September 24th will probably go down as the record breaking day that social media blew up. 14 million viewers for Monday Night Football ended in a controversial call, thus setting the virtual world in an array of plethora.
The NFL has had plenty of issues with the 2012 replacement referees and last night’s game between the Seattle Seahawks and Green Bay Packers may go down as the most catastrophic ending in the history of professional football.
Weeks upon weeks have been building up with bad calls, misspoken penalties and debates, around the league, about “who’s right and who’s wrong.” This season clearly shows that the NFL has gotten it wrong.
For the last couple of seasons, the NFL has proven to be a dynasty of wealth. Recording nine billion in revenue annually, the advertisers, venues and fans feed the every desire to continue the greed mongering that is the NFL.
Stated several years ago, with the $100 million signing of Albert Haynesworth, it was clear that the NFL was taking on a whole new direction. Next came the billion-dollar stadium, with the $40 million television screen that hangs from the rafters. Did we really not see last nights game coming?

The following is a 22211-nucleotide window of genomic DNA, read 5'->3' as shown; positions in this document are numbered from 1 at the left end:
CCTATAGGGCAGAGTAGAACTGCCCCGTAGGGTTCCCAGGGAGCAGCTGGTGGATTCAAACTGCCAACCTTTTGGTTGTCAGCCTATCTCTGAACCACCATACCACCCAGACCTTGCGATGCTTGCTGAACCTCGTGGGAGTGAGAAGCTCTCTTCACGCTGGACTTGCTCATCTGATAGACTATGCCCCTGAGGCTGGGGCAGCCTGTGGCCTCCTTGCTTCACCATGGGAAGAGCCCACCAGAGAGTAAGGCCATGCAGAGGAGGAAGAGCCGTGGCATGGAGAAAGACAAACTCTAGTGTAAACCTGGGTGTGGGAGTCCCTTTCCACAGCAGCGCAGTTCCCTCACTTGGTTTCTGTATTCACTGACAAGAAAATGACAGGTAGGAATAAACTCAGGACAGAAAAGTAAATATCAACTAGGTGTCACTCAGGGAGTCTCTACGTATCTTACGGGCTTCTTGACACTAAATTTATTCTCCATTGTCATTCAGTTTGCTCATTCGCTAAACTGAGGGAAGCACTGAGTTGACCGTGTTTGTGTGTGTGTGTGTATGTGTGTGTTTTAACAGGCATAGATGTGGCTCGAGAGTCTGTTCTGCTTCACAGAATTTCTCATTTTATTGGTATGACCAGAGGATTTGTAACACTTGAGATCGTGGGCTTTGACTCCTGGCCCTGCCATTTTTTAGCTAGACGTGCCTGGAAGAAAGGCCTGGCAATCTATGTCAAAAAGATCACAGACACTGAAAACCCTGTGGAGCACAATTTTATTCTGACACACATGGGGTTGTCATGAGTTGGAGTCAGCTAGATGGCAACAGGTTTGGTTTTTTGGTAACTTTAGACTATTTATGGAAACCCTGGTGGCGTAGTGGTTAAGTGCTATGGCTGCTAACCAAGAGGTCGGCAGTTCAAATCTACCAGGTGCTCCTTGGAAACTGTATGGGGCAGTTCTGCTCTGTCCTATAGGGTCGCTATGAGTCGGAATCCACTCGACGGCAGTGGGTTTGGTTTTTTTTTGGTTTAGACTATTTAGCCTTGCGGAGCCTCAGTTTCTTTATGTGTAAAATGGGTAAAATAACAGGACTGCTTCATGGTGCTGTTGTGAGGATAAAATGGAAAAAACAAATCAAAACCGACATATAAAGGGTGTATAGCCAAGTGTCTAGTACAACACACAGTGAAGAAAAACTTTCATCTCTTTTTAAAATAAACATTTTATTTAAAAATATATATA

The NFL is a business. It is an entity that thrives on revenue and entertainment. It’s commodities are the players and fans. With that said, the NFL has far reached their desires of commercialism when the outcome of football games depend on replacement referees. The very referees that do not know the NFL rules, penalties and pressure. The referees that were obtained from Pop Warner leagues and thrown into a world which they only dreamed about.
As negotiations continue with the regular referees, to reach a contractual collective bargaining agreement (CBA), the pains and struggles of the players and fans continue. The NFL loses nothing.
The NFL will not lose advertisers, nor will they lose contract bids for televising games. In fact, they are locked into contracts through 2014. Most Monday Night Football games, as well as Thursday Night Football, is based on ratings. Thus allowing the stock to rise on advertisers to get their product to the public.
Many have spoken about boycotting the NFL, last night following the game, including the NFL players. There is one problem for the players, they can not boycott. They can not go on strike. The agreement they reached in the 2011 CBA was “there shall be no protest, lockout or strikes by any player.”